In the long run, “Implementing and maintaining Clean Marina practices is good for the environment and good for business,” saya Chaney. “If the water is not clean, the marina industry does not do well.”
Taking that philosophy to extremes has earned Herrington Harbours extra honors as Maryland Department of Natural Resources’ inaugural Clean Marina of the Year.
Herrington’s land-conservation program helped win the new title. Six hundred acres across from Herrington South in Rose Haven are, Chaney says, in “perpetual preservation. We could have developed 1,200 houses. We didn’t. Keeping the area intact as a forested interior-dwelling bird habitat means these little birds that fly from Brazil can go into that forest. They can’t live on the outside because local birds will eat their eggs. By preserving that land, we protect that habitat, stop stormwater runoff and eliminate development.”
Those Who Climbed
Like Herrington Harbour, 144 Maryland marinas have earned Clean Marina certification since 1998, when Maryland pioneered the nation’s first program. Nearly a quarter of our 600 marinas are Clean Marinas, with about 30 percent of our commercial slips.
Five more marinas — among them Bay Harbor Boatyard in Deale, Combs Creek Marina in Leonardtown, McCready Boatyard in Lusby and Drum Point Marine/Back Creek Boat Yard in Solomons — have pledged to achieve certification within a year.
Sandy Point State Park Marina in Annapolis and Point Lookout State Park in St. Mary’s County are Clean Marinas. More state parks — from Deep Creek Lake to Assateague — are Clean Marina Partners. So are Anchorage Community Marina and Swim Club in Annapolis and Chesapeake Bay Maritime Museum in St. Michaels.
The 146th and newest Clean Marina is Burr Yacht Sales, a 40-year-old high-end yacht dealer in Edgewater.
“Yacht brokers to community boat ramps to public wharfs,” says Morrow, “any marine facility we can go and inspect is eligible to be a Clean Marina or Partner.”
Unless you’re squeaky green and clean yourself, you may not know whether your marina measures up.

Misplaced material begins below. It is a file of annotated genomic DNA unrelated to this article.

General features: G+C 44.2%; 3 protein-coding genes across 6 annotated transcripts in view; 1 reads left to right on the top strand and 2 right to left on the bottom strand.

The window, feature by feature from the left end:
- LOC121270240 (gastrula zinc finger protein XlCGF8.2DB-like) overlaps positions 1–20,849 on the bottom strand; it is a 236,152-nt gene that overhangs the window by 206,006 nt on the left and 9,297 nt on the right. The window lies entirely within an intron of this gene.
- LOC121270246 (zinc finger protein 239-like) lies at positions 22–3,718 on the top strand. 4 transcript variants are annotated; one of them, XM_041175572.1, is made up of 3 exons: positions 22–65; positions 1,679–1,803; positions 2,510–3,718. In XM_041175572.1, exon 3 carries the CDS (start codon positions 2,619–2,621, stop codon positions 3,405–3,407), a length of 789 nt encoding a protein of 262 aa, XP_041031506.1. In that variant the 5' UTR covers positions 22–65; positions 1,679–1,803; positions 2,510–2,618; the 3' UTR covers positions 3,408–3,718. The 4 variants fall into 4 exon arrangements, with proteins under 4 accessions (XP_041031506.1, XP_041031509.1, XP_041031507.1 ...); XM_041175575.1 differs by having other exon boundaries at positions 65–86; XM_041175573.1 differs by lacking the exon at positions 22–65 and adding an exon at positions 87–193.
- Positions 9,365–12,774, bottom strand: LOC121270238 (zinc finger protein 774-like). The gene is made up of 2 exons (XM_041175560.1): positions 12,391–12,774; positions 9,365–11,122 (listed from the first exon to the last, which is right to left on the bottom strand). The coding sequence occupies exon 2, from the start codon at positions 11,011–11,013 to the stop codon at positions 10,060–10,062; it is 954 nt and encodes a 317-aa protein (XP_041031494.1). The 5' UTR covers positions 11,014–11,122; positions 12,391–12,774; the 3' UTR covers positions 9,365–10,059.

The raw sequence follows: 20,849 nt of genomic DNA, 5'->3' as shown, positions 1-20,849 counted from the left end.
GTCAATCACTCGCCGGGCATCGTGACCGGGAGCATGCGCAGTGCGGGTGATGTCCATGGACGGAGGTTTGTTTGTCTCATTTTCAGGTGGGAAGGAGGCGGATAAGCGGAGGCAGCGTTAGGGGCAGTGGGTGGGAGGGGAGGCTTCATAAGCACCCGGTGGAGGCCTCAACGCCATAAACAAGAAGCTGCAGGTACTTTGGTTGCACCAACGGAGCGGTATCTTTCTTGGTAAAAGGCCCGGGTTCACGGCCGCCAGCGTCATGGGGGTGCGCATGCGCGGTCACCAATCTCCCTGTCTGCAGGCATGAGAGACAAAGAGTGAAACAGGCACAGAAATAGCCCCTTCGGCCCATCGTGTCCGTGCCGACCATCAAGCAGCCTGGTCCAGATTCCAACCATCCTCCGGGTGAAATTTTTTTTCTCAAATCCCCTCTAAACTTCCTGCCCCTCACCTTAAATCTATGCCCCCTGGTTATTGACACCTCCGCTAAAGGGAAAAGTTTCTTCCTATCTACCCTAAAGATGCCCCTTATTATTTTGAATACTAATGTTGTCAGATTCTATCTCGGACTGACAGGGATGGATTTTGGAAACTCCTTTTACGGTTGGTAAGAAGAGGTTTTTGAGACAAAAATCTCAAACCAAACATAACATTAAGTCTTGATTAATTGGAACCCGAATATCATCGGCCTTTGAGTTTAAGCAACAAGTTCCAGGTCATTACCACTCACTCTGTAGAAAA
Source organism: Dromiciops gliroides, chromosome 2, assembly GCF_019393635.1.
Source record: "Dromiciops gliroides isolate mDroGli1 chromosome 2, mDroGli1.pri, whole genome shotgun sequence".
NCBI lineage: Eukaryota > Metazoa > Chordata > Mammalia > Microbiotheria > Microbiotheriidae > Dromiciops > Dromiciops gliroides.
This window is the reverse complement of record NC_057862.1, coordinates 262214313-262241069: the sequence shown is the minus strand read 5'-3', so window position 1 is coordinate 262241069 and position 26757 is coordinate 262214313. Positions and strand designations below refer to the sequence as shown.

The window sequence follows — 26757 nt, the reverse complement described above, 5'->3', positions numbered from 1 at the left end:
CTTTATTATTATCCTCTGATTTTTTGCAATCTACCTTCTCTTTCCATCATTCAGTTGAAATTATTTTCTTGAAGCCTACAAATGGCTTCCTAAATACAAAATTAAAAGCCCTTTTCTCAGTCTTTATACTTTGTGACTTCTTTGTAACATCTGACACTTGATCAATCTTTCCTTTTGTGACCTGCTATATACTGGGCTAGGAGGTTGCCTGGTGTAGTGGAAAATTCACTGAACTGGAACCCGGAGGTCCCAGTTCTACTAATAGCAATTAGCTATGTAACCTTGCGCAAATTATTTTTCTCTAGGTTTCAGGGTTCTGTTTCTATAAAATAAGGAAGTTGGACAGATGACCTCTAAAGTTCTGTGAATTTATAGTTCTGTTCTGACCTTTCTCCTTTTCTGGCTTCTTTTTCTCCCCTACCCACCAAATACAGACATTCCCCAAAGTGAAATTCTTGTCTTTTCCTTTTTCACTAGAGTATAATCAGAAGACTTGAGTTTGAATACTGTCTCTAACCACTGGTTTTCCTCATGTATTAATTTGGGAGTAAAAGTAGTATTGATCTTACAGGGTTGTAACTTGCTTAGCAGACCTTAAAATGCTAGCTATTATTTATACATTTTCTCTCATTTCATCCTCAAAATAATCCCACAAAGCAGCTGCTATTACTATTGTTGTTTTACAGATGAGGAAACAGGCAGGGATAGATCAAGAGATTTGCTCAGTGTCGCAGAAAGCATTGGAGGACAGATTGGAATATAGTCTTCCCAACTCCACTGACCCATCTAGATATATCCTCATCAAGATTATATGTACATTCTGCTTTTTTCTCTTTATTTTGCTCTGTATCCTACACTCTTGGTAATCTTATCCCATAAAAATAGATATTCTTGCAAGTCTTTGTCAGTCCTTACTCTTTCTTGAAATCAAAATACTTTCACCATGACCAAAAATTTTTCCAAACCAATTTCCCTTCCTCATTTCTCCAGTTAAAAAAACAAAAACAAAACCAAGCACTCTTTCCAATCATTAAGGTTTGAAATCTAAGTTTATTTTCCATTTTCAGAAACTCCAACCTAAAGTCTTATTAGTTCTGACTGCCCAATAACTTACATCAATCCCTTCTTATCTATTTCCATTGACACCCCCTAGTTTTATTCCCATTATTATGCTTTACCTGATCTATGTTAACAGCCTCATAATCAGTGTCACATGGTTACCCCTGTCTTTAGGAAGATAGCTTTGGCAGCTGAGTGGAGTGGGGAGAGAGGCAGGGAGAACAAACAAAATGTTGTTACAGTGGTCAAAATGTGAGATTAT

Publicizing environmentally responsible actions is one of the standards for a Clean Marina; it falls under Area 6, Marina Management. As well as flying the official flag, Clean Marinas hang plaques and list the honor on their webpages.
But you’re most likely to know a marina is Clean by its actions.
“All our toxic chemicals are labeled, we do yard inspections, we want to make sure our operation is safe and clean,” says Clark’s Landing’s Truesdale. “That’s the first thing you notice: that there’s not debris and blocks and cans of paint all over the place.”
After the mess that’s missing, human comforts are the next thing you’re likely to notice in a Clean Marina.
“I want very clean showers,” says Rill Stover, half of a dedicated boating team from Huntingtown that splits its time between Bay and ocean.
On the Bay, Rill and husband, Dr. David Stover, dock at Solomons or mid-Bay at Herrington Harbour North.
David Stover knew Herrington was a Clean Marina because he was told so. For him that was an advantage but not a deciding factor. General cleanliness, closeness to home, a travel lift, a tackle store and mechanical services on the yard made his decision.
In Ocean City, the Stovers dock at Sunset Marina. A serious deep-sea fisher, Rill Stover praises Sunset because, among other things, “they take out the trash daily, including fish trash.”
She also likes the way fueling and boat fluids are managed.
“When we go to fuel up, they always have those white pads,” she says. “So if there’s a spill, they can clean up on the spot.”